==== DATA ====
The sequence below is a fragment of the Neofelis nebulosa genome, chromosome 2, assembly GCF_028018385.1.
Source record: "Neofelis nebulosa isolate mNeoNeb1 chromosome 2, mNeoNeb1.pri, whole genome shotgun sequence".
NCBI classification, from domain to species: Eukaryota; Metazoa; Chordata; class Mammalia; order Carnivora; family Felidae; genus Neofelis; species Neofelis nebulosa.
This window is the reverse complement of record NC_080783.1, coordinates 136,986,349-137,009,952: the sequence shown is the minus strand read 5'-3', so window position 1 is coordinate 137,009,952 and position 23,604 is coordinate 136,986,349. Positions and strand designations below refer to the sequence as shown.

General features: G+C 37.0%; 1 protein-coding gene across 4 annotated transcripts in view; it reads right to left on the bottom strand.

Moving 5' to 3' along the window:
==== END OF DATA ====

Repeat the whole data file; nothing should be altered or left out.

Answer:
The sequence below is a fragment of the Neofelis nebulosa genome, chromosome 2, assembly GCF_028018385.1.
Source record: "Neofelis nebulosa isolate mNeoNeb1 chromosome 2, mNeoNeb1.pri, whole genome shotgun sequence".
NCBI classification, from domain to species: Eukaryota; Metazoa; Chordata; class Mammalia; order Carnivora; family Felidae; genus Neofelis; species Neofelis nebulosa.
This window is the reverse complement of record NC_080783.1, coordinates 136,986,349-137,009,952: the sequence shown is the minus strand read 5'-3', so window position 1 is coordinate 137,009,952 and position 23,604 is coordinate 136,986,349. Positions and strand designations below refer to the sequence as shown.

General features: G+C 37.0%; 1 protein-coding gene across 4 annotated transcripts in view; it reads right to left on the bottom strand.

Moving 5' to 3' along the window: